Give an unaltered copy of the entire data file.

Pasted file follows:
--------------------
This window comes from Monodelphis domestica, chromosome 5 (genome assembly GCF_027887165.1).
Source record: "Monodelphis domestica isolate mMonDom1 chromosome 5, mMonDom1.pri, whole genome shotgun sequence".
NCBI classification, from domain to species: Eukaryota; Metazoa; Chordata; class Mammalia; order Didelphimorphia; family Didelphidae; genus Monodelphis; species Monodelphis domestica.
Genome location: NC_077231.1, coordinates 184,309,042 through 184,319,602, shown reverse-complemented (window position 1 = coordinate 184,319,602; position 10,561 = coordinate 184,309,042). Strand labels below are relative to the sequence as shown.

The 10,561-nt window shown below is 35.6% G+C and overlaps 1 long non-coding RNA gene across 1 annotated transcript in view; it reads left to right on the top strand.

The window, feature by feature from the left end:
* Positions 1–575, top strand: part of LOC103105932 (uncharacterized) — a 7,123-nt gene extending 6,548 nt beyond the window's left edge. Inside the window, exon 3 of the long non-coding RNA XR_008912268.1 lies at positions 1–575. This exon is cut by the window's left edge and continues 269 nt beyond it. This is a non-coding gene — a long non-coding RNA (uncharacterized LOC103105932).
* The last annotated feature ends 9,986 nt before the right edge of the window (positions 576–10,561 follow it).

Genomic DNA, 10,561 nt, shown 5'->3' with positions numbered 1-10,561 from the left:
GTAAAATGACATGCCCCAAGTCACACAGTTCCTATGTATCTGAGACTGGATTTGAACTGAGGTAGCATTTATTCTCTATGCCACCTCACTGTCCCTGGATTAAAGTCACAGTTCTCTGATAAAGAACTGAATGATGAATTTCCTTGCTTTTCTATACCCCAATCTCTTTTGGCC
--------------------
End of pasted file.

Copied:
This window comes from Monodelphis domestica, chromosome 5 (genome assembly GCF_027887165.1).
Source record: "Monodelphis domestica isolate mMonDom1 chromosome 5, mMonDom1.pri, whole genome shotgun sequence".
NCBI classification, from domain to species: Eukaryota; Metazoa; Chordata; class Mammalia; order Didelphimorphia; family Didelphidae; genus Monodelphis; species Monodelphis domestica.
Genome location: NC_077231.1, coordinates 184,309,042 through 184,319,602, shown reverse-complemented (window position 1 = coordinate 184,319,602; position 10,561 = coordinate 184,309,042). Strand labels below are relative to the sequence as shown.

The 10,561-nt window shown below is 35.6% G+C and overlaps 1 long non-coding RNA gene across 1 annotated transcript in view; it reads left to right on the top strand.

The window, feature by feature from the left end:
* Positions 1–575, top strand: part of LOC103105932 (uncharacterized) — a 7,123-nt gene extending 6,548 nt beyond the window's left edge. Inside the window, exon 3 of the long non-coding RNA XR_008912268.1 lies at positions 1–575. This exon is cut by the window's left edge and continues 269 nt beyond it. This is a non-coding gene — a long non-coding RNA (uncharacterized LOC103105932).
* The last annotated feature ends 9,986 nt before the right edge of the window (positions 576–10,561 follow it).

Genomic DNA, 10,561 nt, shown 5'->3' with positions numbered 1-10,561 from the left:
GTAAAATGACATGCCCCAAGTCACACAGTTCCTATGTATCTGAGACTGGATTTGAACTGAGGTAGCATTTATTCTCTATGCCACCTCACTGTCCCTGGATTAAAGTCACAGTTCTCTGATAAAGAACTGAATGATGAATTTCCTTGCTTTTCTATACCCCAATCTCTTTTGGCC